Oh, Poland. The land of people with misguided but good intentions and beautiful (beautiful!) men. Our first stop was in Warsaw, and from the way that my Polish friends completely talked it down, I was expecting a city full of Soviet concrete apartment complexes, grey skies, and smothering smog. But when we actually arrived into the city at the crack of dawn, I was pleasantly surprised — Warsaw is just another big city, and a rather pretty one at that. There are much uglier cities out there (Detroit, anyone?).
Old Town Warsaw
Unfortunately, when we landed in Warsaw, we realized that we weren’t really able to communicate with anyone. Up until then, we had gotten by with Russian or English in the Baltics. And in St. Petersburg, while my Russian is still pretty piss poor, at least I can understand a purple-haired* babushka when asking for directions. But Polish, to the Russian acclimated ear, sounds like that Charlie Brown teacher, albeit a little less jarring and womp-womp sounding.
Chopin's heart is lying somewhere in this pillar. Creepily awesome.
Two distinct memories i have of Warsaw are the Warsaw Uprising Museum and Marc, the man from the Netherlands traveling around Eastern Europe on a moped. I use the word moped very, very loosely. From the picture he showed us, it looked like a bicycle circa 1970 with a battery haphazardly rigged to it. To each his own. The Warsaw Uprising Museum was, again, depressing but enlightening. One of the downsides about learning history is that you become desensitized statistics. Oh, a million people died in this genocide, a hundred thousand people died in that battle, etc. People fade into numbers, and numbers are quickly forgotten. The reason why I mention this is because the museum had this morbidly graphic temporary exhibit on Katyn — they recreated the forest, complete with dirt grounds and an earthy smell. And as you’re walking through the exhibit, a gunshot goes off every 30 seconds. To be cliche, they were quite successful in bringing the history to life.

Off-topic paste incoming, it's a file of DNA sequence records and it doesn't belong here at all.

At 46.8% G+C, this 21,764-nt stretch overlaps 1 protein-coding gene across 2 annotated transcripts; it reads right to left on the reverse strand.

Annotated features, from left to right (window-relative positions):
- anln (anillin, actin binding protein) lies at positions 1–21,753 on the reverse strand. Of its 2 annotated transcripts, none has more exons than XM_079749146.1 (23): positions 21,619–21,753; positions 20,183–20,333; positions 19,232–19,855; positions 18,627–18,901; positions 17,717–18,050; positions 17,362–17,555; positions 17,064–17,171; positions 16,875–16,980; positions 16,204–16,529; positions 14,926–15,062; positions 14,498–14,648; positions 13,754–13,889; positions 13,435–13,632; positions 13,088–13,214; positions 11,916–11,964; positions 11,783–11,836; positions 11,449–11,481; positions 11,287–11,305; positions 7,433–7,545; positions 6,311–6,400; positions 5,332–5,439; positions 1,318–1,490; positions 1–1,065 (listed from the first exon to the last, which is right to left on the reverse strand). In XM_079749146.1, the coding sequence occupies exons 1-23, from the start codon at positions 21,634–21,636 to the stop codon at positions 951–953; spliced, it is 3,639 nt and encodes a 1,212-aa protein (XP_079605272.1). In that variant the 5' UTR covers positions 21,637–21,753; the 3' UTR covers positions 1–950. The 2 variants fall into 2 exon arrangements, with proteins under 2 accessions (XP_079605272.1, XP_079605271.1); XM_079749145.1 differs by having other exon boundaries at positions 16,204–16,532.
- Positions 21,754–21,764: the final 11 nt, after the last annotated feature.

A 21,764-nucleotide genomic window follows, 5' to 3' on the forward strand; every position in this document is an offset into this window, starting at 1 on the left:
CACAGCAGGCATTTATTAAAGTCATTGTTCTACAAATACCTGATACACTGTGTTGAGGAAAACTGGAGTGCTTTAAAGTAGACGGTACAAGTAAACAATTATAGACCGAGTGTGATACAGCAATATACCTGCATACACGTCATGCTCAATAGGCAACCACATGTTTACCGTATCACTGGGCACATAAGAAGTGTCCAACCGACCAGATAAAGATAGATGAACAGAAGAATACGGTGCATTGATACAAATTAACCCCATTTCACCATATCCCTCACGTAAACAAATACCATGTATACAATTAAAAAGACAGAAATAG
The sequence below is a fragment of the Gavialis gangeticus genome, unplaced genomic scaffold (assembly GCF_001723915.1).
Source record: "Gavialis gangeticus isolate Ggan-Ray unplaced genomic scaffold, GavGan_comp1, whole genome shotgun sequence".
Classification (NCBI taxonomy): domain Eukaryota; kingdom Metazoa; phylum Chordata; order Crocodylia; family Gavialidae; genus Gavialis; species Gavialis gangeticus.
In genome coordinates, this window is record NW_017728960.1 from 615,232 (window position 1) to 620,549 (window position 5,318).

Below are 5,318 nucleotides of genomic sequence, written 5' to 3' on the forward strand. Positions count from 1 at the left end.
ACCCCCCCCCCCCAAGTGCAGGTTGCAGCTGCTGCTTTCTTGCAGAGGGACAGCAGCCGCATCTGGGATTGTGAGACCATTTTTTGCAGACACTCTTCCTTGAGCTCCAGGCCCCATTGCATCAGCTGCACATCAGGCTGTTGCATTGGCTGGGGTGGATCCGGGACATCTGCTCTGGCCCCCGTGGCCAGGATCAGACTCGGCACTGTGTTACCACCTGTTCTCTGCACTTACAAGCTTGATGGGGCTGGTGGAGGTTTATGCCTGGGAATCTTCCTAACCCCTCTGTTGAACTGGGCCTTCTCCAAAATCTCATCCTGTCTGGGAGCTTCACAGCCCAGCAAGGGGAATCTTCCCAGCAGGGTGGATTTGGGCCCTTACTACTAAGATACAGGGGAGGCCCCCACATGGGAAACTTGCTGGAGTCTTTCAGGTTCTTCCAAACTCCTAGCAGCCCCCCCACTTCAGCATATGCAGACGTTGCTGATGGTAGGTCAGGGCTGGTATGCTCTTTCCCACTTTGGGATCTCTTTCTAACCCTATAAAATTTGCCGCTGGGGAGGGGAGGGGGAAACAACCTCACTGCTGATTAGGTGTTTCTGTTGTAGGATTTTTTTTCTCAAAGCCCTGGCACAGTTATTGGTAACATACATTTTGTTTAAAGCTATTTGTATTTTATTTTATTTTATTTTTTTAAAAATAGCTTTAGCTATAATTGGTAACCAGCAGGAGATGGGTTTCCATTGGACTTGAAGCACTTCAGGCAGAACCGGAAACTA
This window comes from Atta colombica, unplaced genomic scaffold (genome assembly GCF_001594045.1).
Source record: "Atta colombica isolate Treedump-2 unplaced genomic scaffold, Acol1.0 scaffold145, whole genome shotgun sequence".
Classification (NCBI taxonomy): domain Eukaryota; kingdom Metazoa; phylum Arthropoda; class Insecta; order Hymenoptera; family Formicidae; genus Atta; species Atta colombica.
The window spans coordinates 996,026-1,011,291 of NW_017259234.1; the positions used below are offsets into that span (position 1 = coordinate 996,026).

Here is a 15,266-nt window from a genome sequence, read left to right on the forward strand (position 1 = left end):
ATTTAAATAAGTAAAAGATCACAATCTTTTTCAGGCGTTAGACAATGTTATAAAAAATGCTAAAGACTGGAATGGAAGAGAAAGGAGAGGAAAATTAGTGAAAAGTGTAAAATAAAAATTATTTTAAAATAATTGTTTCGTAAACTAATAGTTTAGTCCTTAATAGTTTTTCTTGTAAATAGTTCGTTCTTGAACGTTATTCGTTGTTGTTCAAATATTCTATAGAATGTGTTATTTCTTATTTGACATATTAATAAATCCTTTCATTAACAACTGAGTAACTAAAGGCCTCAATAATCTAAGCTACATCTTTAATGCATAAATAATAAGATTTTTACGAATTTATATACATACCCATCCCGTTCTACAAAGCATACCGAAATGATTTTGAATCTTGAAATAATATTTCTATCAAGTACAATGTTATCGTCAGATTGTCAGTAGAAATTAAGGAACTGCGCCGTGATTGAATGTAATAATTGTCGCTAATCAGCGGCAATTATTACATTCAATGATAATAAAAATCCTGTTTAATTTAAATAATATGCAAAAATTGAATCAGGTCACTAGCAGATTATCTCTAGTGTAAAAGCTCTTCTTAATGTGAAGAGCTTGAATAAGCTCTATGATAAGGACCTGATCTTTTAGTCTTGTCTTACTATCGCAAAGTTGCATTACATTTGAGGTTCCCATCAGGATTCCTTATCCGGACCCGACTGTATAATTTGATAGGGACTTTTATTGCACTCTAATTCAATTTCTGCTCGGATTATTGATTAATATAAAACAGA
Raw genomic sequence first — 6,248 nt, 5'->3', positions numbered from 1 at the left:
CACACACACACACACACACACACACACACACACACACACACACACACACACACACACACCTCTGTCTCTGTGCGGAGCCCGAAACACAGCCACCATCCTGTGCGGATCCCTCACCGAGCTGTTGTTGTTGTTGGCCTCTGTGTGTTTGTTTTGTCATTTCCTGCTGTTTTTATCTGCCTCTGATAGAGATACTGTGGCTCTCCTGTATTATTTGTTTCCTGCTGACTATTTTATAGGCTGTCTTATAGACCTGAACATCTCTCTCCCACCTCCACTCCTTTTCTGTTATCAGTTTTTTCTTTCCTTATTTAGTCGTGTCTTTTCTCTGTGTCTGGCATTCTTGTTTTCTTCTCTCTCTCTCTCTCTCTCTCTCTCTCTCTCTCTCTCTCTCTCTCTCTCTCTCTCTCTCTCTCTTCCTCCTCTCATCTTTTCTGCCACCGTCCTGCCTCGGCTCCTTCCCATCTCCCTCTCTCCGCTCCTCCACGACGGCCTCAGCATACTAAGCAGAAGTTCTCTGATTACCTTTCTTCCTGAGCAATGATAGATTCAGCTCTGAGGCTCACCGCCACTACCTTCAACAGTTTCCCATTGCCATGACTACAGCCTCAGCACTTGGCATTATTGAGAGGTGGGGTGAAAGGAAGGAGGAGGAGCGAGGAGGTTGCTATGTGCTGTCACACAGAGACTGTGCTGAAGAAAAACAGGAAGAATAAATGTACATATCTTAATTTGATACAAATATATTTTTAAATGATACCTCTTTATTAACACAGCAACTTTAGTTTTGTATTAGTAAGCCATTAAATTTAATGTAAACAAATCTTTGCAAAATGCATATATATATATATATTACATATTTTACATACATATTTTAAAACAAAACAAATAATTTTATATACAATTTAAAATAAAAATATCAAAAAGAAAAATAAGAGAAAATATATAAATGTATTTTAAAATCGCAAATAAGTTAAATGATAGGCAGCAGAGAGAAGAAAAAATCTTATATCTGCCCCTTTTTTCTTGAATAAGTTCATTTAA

That night we decided to share stories with Marc, the Moped man from the Netherlands, over a bottle of vodka. To put it gently, it was cheap vodka. To put it honestly, it was crude rubbing alcohol. Nevertheless, the vodka flowed, tongues became loose, and interesting stories were told, although to be quite honest, I don’t quite remember everything we talked about.
The next morning, bleary-eyed with rotting stomachs, we left for Krakow at 6 am. No one should ever be awake at 6 am.
A pillow fight!! In the center.
Krakow, from my brief impression, is like that fun college buddy that you like to only go out to parties and bars with. Krakow is a city I could get close with, but only after a couple of drinks. A place that I could awkwardly and soberly mingle with during the day, maybe share a couple of laughs, but a place that is infinitely better at night time. Drinking buddy personifications aside, I also enjoyed Krakow, although a bit less than Warsaw. Tourists roved around in droves, widely swinging their arms as they walked with expensive cameras dangling from their necks. I really dislike tourists.
While we were in Krakow, we went to Auschwitz, which made the Katyn exhibit look cheerful and lively in comparison. It also very appropriately rained while we were there.
All in all, I miss Poland and I want to go back. Our time there was well spent but far too short.
A pope vending machine. It sold pope coins. If you wanted to know, the exchange rate is $2 to the pope coin.
*There is a good majority of Eastern European grandmothers that sport light purple or blue hair colors. Why? I honestly don’t know and I can’t even begin to hypothesize.